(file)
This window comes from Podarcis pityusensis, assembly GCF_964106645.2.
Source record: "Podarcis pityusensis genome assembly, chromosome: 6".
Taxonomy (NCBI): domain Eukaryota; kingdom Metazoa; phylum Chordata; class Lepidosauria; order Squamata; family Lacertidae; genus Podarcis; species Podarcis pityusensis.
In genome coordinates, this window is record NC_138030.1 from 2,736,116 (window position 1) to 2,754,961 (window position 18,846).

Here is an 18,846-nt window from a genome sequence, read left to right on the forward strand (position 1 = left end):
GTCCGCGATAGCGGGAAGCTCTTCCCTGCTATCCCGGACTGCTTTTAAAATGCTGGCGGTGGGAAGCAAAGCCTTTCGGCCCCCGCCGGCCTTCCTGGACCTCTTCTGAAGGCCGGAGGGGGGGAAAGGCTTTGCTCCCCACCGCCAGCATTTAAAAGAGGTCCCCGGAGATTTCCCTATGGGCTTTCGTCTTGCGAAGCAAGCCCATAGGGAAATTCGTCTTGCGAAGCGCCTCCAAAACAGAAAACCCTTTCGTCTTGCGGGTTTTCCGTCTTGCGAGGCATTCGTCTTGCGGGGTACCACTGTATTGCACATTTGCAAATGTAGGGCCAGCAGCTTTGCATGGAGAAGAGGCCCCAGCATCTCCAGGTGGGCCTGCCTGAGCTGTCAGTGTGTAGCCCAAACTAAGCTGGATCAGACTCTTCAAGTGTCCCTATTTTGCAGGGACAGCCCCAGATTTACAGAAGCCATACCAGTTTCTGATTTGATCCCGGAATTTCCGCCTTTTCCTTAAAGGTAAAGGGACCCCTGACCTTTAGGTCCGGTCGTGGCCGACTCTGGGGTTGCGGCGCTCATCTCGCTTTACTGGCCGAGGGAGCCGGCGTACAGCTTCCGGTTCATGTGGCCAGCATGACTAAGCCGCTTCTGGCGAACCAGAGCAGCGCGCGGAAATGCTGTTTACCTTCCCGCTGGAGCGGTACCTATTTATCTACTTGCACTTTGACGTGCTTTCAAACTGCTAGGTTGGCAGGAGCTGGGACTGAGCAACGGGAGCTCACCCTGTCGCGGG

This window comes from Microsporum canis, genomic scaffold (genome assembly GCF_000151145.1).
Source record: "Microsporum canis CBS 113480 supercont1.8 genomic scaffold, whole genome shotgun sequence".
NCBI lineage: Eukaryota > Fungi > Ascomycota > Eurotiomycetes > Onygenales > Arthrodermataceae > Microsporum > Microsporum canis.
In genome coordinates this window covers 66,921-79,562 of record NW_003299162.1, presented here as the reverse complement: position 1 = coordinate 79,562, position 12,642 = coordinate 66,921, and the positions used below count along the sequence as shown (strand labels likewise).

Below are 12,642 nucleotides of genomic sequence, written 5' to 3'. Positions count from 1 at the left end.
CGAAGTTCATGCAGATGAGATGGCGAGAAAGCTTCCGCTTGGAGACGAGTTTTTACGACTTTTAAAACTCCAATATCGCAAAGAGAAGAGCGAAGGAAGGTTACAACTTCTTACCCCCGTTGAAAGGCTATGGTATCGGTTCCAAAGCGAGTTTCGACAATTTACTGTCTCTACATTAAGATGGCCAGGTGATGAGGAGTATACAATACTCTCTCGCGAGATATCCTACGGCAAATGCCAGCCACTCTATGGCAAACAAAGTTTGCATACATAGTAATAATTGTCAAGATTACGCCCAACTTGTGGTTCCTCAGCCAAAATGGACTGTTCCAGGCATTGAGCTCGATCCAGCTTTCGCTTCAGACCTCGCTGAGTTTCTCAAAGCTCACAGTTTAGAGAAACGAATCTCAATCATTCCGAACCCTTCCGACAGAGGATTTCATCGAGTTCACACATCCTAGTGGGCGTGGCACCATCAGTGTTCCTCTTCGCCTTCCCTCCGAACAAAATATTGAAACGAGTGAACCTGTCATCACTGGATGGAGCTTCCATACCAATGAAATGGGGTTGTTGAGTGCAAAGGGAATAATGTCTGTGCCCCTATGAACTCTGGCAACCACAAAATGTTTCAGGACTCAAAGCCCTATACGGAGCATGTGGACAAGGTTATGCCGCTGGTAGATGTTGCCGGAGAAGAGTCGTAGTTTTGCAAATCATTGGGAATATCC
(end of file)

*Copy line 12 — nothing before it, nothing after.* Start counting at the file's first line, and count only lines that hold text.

CGAAGTTCATGCAGATGAGATGGCGAGAAAGCTTCCGCTTGGAGACGAGTTTTTACGACTTTTAAAACTCCAATATCGCAAAGAGAAGAGCGAAGGAAGGTTACAACTTCTTACCCCCGTTGAAAGGCTATGGTATCGGTTCCAAAGCGAGTTTCGACAATTTACTGTCTCTACATTAAGATGGCCAGGTGATGAGGAGTATACAATACTCTCTCGCGAGATATCCTACGGCAAATGCCAGCCACTCTATGGCAAACAAAGTTTGCATACATAGTAATAATTGTCAAGATTACGCCCAACTTGTGGTTCCTCAGCCAAAATGGACTGTTCCAGGCATTGAGCTCGATCCAGCTTTCGCTTCAGACCTCGCTGAGTTTCTCAAAGCTCACAGTTTAGAGAAACGAATCTCAATCATTCCGAACCCTTCCGACAGAGGATTTCATCGAGTTCACACATCCTAGTGGGCGTGGCACCATCAGTGTTCCTCTTCGCCTTCCCTCCGAACAAAATATTGAAACGAGTGAACCTGTCATCACTGGATGGAGCTTCCATACCAATGAAATGGGGTTGTTGAGTGCAAAGGGAATAATGTCTGTGCCCCTATGAACTCTGGCAACCACAAAATGTTTCAGGACTCAAAGCCCTATACGGAGCATGTGGACAAGGTTATGCCGCTGGTAGATGTTGCCGGAGAAGAGTCGTAGTTTTGCAAATCATTGGGAATATCC